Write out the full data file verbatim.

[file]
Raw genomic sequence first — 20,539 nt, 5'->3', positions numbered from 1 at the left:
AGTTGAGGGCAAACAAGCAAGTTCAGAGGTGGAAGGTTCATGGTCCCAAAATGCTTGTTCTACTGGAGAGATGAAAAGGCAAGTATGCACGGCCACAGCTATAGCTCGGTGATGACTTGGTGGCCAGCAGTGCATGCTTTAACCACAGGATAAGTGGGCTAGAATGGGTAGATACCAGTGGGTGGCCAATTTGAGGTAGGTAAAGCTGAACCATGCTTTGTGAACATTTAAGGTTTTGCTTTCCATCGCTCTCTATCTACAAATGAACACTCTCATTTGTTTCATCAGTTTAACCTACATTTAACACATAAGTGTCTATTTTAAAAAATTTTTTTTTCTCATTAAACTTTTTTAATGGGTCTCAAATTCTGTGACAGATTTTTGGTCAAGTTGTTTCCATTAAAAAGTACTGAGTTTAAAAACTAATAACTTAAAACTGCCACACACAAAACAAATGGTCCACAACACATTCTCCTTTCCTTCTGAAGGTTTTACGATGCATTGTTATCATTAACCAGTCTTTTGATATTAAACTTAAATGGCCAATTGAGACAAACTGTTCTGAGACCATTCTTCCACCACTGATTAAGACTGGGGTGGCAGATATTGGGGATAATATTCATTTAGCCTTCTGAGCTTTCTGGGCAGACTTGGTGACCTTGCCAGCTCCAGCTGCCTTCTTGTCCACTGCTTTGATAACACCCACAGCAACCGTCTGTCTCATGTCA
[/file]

Raw genomic sequence first — 20,539 nt, 5'->3', positions numbered from 1 at the left:
AGTTGAGGGCAAACAAGCAAGTTCAGAGGTGGAAGGTTCATGGTCCCAAAATGCTTGTTCTACTGGAGAGATGAAAAGGCAAGTATGCACGGCCACAGCTATAGCTCGGTGATGACTTGGTGGCCAGCAGTGCATGCTTTAACCACAGGATAAGTGGGCTAGAATGGGTAGATACCAGTGGGTGGCCAATTTGAGGTAGGTAAAGCTGAACCATGCTTTGTGAACATTTAAGGTTTTGCTTTCCATCGCTCTCTATCTACAAATGAACACTCTCATTTGTTTCATCAGTTTAACCTACATTTAACACATAAGTGTCTATTTTAAAAAATTTTTTTTTCTCATTAAACTTTTTTAATGGGTCTCAAATTCTGTGACAGATTTTTGGTCAAGTTGTTTCCATTAAAAAGTACTGAGTTTAAAAACTAATAACTTAAAACTGCCACACACAAAACAAATGGTCCACAACACATTCTCCTTTCCTTCTGAAGGTTTTACGATGCATTGTTATCATTAACCAGTCTTTTGATATTAAACTTAAATGGCCAATTGAGACAAACTGTTCTGAGACCATTCTTCCACCACTGATTAAGACTGGGGTGGCAGATATTGGGGATAATATTCATTTAGCCTTCTGAGCTTTCTGGGCAGACTTGGTGACCTTGCCAGCTCCAGCTGCCTTCTTGTCCACTGCTTTGATAACACCCACAGCAACCGTCTGTCTCATGTCA